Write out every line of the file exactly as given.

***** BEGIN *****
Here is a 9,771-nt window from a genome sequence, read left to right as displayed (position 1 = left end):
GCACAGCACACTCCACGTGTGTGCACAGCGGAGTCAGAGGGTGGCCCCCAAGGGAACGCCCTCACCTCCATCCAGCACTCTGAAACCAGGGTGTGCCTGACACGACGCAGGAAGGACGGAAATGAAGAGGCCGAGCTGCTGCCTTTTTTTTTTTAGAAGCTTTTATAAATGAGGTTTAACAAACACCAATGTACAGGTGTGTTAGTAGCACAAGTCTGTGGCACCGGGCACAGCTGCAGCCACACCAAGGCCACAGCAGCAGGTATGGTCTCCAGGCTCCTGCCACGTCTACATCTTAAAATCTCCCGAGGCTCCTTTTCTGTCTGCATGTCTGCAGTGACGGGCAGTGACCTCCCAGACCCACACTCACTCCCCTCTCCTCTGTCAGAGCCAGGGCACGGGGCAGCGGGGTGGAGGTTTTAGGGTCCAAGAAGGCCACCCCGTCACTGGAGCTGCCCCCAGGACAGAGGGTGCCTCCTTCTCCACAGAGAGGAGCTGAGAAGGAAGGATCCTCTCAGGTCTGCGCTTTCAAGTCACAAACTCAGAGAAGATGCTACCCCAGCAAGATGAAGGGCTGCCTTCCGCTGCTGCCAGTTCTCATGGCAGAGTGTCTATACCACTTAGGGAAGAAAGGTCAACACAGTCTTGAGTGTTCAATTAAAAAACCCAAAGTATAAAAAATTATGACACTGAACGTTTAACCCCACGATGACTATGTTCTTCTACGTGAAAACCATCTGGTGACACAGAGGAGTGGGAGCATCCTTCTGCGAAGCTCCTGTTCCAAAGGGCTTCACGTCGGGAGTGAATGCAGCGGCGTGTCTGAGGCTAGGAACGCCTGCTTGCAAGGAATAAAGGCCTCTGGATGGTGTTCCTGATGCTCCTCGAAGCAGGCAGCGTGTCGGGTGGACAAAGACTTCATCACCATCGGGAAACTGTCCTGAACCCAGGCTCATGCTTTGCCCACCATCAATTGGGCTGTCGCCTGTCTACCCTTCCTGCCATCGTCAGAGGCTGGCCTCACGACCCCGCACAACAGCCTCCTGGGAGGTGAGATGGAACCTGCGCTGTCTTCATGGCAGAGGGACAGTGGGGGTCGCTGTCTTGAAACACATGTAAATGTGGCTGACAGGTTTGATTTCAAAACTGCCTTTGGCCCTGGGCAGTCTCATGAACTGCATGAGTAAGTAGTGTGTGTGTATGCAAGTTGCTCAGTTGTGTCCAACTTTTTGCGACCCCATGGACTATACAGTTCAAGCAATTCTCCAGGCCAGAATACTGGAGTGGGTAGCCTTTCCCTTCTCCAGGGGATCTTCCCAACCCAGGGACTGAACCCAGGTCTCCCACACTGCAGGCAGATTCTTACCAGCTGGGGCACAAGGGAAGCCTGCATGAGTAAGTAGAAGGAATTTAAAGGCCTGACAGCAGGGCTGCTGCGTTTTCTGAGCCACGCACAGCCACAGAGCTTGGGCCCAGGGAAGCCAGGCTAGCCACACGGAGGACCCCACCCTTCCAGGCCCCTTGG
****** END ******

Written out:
Here is a 9,771-nt window from a genome sequence, read left to right as displayed (position 1 = left end):
GCACAGCACACTCCACGTGTGTGCACAGCGGAGTCAGAGGGTGGCCCCCAAGGGAACGCCCTCACCTCCATCCAGCACTCTGAAACCAGGGTGTGCCTGACACGACGCAGGAAGGACGGAAATGAAGAGGCCGAGCTGCTGCCTTTTTTTTTTTAGAAGCTTTTATAAATGAGGTTTAACAAACACCAATGTACAGGTGTGTTAGTAGCACAAGTCTGTGGCACCGGGCACAGCTGCAGCCACACCAAGGCCACAGCAGCAGGTATGGTCTCCAGGCTCCTGCCACGTCTACATCTTAAAATCTCCCGAGGCTCCTTTTCTGTCTGCATGTCTGCAGTGACGGGCAGTGACCTCCCAGACCCACACTCACTCCCCTCTCCTCTGTCAGAGCCAGGGCACGGGGCAGCGGGGTGGAGGTTTTAGGGTCCAAGAAGGCCACCCCGTCACTGGAGCTGCCCCCAGGACAGAGGGTGCCTCCTTCTCCACAGAGAGGAGCTGAGAAGGAAGGATCCTCTCAGGTCTGCGCTTTCAAGTCACAAACTCAGAGAAGATGCTACCCCAGCAAGATGAAGGGCTGCCTTCCGCTGCTGCCAGTTCTCATGGCAGAGTGTCTATACCACTTAGGGAAGAAAGGTCAACACAGTCTTGAGTGTTCAATTAAAAAACCCAAAGTATAAAAAATTATGACACTGAACGTTTAACCCCACGATGACTATGTTCTTCTACGTGAAAACCATCTGGTGACACAGAGGAGTGGGAGCATCCTTCTGCGAAGCTCCTGTTCCAAAGGGCTTCACGTCGGGAGTGAATGCAGCGGCGTGTCTGAGGCTAGGAACGCCTGCTTGCAAGGAATAAAGGCCTCTGGATGGTGTTCCTGATGCTCCTCGAAGCAGGCAGCGTGTCGGGTGGACAAAGACTTCATCACCATCGGGAAACTGTCCTGAACCCAGGCTCATGCTTTGCCCACCATCAATTGGGCTGTCGCCTGTCTACCCTTCCTGCCATCGTCAGAGGCTGGCCTCACGACCCCGCACAACAGCCTCCTGGGAGGTGAGATGGAACCTGCGCTGTCTTCATGGCAGAGGGACAGTGGGGGTCGCTGTCTTGAAACACATGTAAATGTGGCTGACAGGTTTGATTTCAAAACTGCCTTTGGCCCTGGGCAGTCTCATGAACTGCATGAGTAAGTAGTGTGTGTGTATGCAAGTTGCTCAGTTGTGTCCAACTTTTTGCGACCCCATGGACTATACAGTTCAAGCAATTCTCCAGGCCAGAATACTGGAGTGGGTAGCCTTTCCCTTCTCCAGGGGATCTTCCCAACCCAGGGACTGAACCCAGGTCTCCCACACTGCAGGCAGATTCTTACCAGCTGGGGCACAAGGGAAGCCTGCATGAGTAAGTAGAAGGAATTTAAAGGCCTGACAGCAGGGCTGCTGCGTTTTCTGAGCCACGCACAGCCACAGAGCTTGGGCCCAGGGAAGCCAGGCTAGCCACACGGAGGACCCCACCCTTCCAGGCCCCTTGG